Yes and yes and it’s just taking longer. It is just taking longer to get these homes finished. And then, the buyers who have been in contract for a year waiting for the house to be finished are suddenly finding that they don’t qualify anymore. These are definitely tough times for builders and new home builders are usually affected first by rising interest rates. We’re affected and fortunately, we’re building in markets that are in high demand where there’s not a lot of inventory. Like I’ve said, we have a development in Park City where we’re still very much under the price per square foot of anything else in Park City. It’s one of those markets where it’s really hard to get anything built anytime anyway. So we still have demand, there’s people who can put $3 million cash and they don’t need a loan. That’s the kind of market.

Kathy:
But in general, new home builders will feel it first and we’re definitely going to feel it. People thought they were going to be locked into low interest rates and that’s how they got into contract to begin with. We’re going to be flexible, obviously, and let them walk if they can’t qualify because we know that we will find a buyer who can. But there might be some people who are stuck in contracts they can’t get out of and they can’t qualify for the new loan.

Dave:
One thing I’ve really wanted to ask you specifically, Kathy, for the last few weeks is, do you think that construction rates are going to go down right now? Because what we’re seeing in the data is that, for the last couple of years, the number of construction permits pulled, the number of construction starts has started to go up, but completions have flatlined. People just can’t complete them. And so on one hand, the housing market, we all know is shortage of supply long term, housing unit shortage so we need more housing inventory. But in a rising interest rate environment, especially with increasing construction costs and inflation, is it an attractive time to build or… Because for a while, builders have been able to pass along the increased costs to consumers but now, with inflation, rising interest rates, I’m just wondering how you’re thinking about this.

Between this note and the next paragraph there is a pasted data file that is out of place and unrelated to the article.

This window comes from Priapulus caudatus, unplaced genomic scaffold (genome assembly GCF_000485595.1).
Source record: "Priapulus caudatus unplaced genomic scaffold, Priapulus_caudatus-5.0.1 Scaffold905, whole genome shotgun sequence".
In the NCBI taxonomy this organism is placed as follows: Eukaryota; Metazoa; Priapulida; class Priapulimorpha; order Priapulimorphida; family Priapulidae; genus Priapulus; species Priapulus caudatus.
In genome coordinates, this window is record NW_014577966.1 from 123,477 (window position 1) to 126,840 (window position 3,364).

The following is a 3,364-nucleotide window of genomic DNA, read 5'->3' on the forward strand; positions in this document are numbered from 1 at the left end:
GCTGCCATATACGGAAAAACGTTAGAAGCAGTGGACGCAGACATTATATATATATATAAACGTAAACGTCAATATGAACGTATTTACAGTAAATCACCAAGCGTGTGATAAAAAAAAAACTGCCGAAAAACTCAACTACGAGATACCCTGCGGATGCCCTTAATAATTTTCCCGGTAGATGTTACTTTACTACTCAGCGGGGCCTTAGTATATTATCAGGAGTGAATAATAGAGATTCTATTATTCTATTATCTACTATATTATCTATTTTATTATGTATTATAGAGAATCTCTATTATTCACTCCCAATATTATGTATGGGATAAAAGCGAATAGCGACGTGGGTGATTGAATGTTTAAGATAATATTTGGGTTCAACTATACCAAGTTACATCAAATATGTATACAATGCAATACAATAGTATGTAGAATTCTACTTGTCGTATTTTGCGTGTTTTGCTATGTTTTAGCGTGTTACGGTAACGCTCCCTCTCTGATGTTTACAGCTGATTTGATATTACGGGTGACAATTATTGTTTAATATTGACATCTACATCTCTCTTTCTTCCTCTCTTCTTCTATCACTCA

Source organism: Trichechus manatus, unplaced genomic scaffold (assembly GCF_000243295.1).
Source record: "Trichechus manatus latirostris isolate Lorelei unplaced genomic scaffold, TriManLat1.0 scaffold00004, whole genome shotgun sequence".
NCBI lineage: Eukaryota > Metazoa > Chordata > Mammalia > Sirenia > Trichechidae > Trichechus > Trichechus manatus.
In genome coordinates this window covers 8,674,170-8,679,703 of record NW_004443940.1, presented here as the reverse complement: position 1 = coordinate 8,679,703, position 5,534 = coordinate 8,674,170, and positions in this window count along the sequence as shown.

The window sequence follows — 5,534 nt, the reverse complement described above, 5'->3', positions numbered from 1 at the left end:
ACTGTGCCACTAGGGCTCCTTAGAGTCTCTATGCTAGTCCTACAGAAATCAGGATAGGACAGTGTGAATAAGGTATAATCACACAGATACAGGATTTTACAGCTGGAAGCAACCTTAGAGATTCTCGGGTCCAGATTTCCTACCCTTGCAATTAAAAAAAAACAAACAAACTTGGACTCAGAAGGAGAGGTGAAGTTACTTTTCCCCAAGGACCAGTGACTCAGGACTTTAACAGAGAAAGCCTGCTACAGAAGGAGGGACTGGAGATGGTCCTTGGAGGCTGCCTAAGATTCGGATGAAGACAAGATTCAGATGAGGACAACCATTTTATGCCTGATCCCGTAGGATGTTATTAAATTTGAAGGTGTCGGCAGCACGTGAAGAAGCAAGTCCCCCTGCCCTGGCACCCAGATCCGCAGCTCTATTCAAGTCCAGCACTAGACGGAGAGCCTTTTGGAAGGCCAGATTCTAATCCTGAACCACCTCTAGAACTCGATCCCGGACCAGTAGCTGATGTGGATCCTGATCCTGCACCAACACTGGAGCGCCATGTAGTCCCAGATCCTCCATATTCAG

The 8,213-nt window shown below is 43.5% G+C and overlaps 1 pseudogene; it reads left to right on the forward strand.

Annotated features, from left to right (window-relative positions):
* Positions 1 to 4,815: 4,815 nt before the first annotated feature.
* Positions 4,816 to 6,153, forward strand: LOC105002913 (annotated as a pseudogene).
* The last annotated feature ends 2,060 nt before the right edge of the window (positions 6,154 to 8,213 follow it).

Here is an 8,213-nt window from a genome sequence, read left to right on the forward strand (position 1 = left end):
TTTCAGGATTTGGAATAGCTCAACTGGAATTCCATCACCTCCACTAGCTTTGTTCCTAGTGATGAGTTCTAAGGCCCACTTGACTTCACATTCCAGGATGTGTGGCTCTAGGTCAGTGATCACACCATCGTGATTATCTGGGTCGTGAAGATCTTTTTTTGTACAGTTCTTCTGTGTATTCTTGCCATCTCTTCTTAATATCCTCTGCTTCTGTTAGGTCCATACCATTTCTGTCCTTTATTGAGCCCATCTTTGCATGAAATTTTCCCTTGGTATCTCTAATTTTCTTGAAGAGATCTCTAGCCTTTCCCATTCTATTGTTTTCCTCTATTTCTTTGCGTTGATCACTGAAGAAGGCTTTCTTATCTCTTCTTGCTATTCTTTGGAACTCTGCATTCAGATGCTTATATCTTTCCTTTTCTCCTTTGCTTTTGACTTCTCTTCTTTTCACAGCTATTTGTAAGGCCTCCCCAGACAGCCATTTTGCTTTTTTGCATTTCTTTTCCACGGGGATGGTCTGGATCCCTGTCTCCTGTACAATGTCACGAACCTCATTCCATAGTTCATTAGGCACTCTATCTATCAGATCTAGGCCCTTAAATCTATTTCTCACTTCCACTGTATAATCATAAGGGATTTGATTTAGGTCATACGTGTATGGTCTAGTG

Kathy:
We’re not rushing to do more new home construction. I do think it’s risky. It’s always risky, it’s always risky. When we were buying land, we started in 2010 so not as risky then because we were getting land for 10 cents on the dollar. We bought 4,200 lots outside of Tampa for $16 million that it had been $160 million just a year before in escrow.

Dave:
Can I get one of those?

Kathy:
Yeah. You’re probably going to do okay on that, right? But today that’s not the case. That’s not the case, it’s hard to get anything cheap. So to have to pay top price for land and then increased construction labor… You can’t even find labor. Increased material costs, you better have thought it out. The national builders are a little better off because they’re well capitalized and maybe they’ve got warehouses where they’ve got supplies and materials and so it might be easier for national builders. But for the little guys like us, it’s definitely getting more challenging and I can tell you, we’re not personally rushing in to do more. Not right now.

James:
One thing I wanted to point out was we sell 250 to 300 sites a year to builders, we sell to investors and builders. And in the last two weeks, builders have dropped their pricing 30% on lots and adjusted their terms by twice the closing timeframe. They are no longer… What that comes down to though is they were breaking all their own rules the last 24 months. They were closing quick, they were sitting on lots with leverage, and they were pressing the exit prices. And then, they’re doing this little pullback right now. But the thing is, we’re educating sellers to where they need to get a deal done now because the builders are going to adjust with the rates. I think we’re only going to see a short term blip in the market for purchases on the lots but eventually, the market value to lot is the market value to lot and that’s only what a builder will pay.